From her user research, Tina discovered that mental health is not an open or closed situation. People experience varying degrees of mental health issues in different stages of their lives. Some are very serious and require medical intervention. Others may be treated with good rest and talking to family and friends. Tina’s desktop research indicated that everyone – regardless of age, gender or work differences – may experience a moment in their life when stress, anxiety or depression will lead to them seeking mental health support.

Inspired by the sport-mode dial in cars, Tina and I found the metaphor of driving on roads an interesting way to understand mental health circumstances. Going through the mental health journey in life is like driving on different road conditions: sometimes we get into muddy sand, and a steep climb is usually followed by a return to a level gradient. As with those situations, additional help is very important for people facing mental health challenges. Tina spoke to a number of experts who provide professional mental health support. She quickly discovered that a mental health journey can be segmented into different phases and stages of interventions. These stages became a foundation for Tina’s design intervention: to redefine the modes of interaction in banking services with consideration to mental health journeys. Learning from the dark mode in UX, Tina started to design two extra banking modes for the existing Barclays banking app. She called these Soar mode (supporting your difficult climb) and Nest mode (helping you to recover). The vision would allow users to select the interaction modes that best suited their mood, and the user interfaces and functions would be re-prioritised based on the stage of the user’s mental health journey. This really excited many of the participants in Tina’s testing sessions. You can learn more about her project in the forthcoming online degree show at RCA.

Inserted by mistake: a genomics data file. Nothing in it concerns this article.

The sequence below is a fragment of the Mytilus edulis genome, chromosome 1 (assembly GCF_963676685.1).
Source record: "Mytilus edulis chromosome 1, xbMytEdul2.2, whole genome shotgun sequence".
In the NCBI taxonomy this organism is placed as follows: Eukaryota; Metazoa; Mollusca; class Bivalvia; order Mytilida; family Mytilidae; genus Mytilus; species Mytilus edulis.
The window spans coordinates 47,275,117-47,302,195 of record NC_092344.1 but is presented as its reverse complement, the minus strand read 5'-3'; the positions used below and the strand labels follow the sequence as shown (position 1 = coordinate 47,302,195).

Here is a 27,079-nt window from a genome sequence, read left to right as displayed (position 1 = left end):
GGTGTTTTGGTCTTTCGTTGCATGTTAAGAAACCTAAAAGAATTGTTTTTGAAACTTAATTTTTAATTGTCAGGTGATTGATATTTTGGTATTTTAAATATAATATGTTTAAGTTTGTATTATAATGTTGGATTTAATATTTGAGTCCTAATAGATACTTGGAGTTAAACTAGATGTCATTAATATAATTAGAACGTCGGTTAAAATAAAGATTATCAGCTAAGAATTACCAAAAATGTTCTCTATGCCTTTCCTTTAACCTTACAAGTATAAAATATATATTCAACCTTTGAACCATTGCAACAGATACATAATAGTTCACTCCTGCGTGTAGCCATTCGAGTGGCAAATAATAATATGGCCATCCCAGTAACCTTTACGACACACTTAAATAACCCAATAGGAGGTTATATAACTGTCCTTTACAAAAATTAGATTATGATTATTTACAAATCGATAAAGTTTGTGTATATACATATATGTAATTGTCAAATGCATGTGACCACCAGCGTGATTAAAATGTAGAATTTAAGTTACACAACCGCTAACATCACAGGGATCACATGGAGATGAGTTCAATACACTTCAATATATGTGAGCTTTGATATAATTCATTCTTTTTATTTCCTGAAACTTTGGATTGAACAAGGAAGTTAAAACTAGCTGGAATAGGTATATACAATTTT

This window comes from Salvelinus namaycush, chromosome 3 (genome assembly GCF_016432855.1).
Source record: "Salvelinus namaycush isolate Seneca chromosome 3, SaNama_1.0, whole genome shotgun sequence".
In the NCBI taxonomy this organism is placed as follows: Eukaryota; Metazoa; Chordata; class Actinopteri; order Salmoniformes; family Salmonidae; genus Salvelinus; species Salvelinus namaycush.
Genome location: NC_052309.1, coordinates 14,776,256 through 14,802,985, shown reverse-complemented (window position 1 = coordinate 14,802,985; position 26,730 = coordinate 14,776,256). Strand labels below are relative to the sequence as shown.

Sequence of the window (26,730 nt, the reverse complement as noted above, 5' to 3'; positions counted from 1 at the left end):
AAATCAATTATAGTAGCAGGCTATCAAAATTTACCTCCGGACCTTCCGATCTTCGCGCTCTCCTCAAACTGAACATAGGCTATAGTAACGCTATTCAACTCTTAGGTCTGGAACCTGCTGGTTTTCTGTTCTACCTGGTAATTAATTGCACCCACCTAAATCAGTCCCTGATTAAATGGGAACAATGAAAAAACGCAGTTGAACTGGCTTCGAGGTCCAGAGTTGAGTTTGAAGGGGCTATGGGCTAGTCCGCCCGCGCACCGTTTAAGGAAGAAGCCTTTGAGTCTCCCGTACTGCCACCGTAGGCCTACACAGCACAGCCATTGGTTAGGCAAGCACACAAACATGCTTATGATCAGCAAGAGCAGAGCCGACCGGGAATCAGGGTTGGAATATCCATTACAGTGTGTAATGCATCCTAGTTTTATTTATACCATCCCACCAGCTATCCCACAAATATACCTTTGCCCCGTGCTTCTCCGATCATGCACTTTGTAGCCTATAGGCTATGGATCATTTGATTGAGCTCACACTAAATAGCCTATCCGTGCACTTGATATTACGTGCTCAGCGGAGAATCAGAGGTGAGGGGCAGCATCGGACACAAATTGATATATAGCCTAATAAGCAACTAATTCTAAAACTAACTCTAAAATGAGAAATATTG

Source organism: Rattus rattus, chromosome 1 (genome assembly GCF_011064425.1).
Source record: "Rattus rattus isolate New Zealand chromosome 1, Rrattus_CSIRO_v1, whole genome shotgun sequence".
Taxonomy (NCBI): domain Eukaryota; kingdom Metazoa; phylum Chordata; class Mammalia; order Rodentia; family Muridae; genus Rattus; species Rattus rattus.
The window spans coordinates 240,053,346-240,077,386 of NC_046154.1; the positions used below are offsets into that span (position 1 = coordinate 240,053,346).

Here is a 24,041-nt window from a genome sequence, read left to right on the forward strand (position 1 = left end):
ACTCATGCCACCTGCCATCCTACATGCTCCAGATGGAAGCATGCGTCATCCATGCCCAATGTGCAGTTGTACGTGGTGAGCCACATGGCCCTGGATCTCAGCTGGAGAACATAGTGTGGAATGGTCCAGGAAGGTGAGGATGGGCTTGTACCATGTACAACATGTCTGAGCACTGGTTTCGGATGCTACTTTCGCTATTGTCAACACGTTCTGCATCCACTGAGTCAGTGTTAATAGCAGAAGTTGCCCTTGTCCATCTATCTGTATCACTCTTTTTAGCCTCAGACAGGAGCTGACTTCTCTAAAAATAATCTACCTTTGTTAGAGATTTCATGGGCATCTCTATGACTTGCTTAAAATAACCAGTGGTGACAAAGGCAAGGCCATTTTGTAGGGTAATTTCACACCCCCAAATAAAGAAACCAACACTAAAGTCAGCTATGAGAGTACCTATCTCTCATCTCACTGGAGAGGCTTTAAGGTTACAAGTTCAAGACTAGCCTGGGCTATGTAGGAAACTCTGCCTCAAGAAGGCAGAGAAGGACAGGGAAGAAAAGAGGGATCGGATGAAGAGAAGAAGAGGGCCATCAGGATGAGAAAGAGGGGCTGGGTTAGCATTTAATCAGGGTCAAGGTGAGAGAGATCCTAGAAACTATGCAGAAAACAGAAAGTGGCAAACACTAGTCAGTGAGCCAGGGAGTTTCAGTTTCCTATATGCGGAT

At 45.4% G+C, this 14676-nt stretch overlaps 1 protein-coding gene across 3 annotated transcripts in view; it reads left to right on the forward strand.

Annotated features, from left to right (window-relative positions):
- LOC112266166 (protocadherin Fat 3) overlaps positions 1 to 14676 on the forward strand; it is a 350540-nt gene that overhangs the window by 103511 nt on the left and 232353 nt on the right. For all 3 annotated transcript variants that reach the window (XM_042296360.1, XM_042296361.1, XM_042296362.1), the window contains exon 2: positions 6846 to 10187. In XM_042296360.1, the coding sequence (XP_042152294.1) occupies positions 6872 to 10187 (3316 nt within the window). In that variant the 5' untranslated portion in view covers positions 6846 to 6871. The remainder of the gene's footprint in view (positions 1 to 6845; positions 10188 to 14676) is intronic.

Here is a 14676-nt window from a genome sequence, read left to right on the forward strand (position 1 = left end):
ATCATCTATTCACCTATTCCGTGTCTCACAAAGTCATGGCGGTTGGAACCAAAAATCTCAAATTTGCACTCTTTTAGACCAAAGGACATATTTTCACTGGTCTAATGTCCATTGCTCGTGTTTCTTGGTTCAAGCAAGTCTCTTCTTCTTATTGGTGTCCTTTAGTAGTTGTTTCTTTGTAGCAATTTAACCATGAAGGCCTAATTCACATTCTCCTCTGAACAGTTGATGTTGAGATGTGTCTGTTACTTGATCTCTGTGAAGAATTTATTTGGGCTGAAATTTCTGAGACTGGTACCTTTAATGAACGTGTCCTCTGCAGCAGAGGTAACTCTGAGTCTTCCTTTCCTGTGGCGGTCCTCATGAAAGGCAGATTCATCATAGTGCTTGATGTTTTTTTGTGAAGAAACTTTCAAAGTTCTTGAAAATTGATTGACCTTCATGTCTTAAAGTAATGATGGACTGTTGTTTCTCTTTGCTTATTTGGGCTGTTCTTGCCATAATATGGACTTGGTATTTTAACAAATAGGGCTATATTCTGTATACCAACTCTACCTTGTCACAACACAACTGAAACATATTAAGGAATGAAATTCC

In summary, this new design angle of building modes in services should be very refreshing for financial services. It should challenge us to rethink different modes in services that are beyond open and close.

What about other services?

Modes have the potential to innovate many more sectors than fin-tech. How can we re-appraise the services that are currently provided by businesses and organisations? How might mode design lead to improvements in the customer experience and operation? Tina and I will continue to collect and compare other examples and opportunities. In the meantime, I’m looking forward to having conversations with intO’s clients and prospects, about how the sport mode dial can be reconfigured for individual service businesses.


Jonny is the Business Director at intO. With a background in service design, he has developed his craft and expertise in design research for innovation and business transformation, and is passionate about delivering transformative effects for clients and their customers. His work features a combination of holistic user-experiences and competitive advantages, to shape business innovation. You can contact Jonny at [email protected] or LinkedIn.



Lead image credit: @mikepetrucci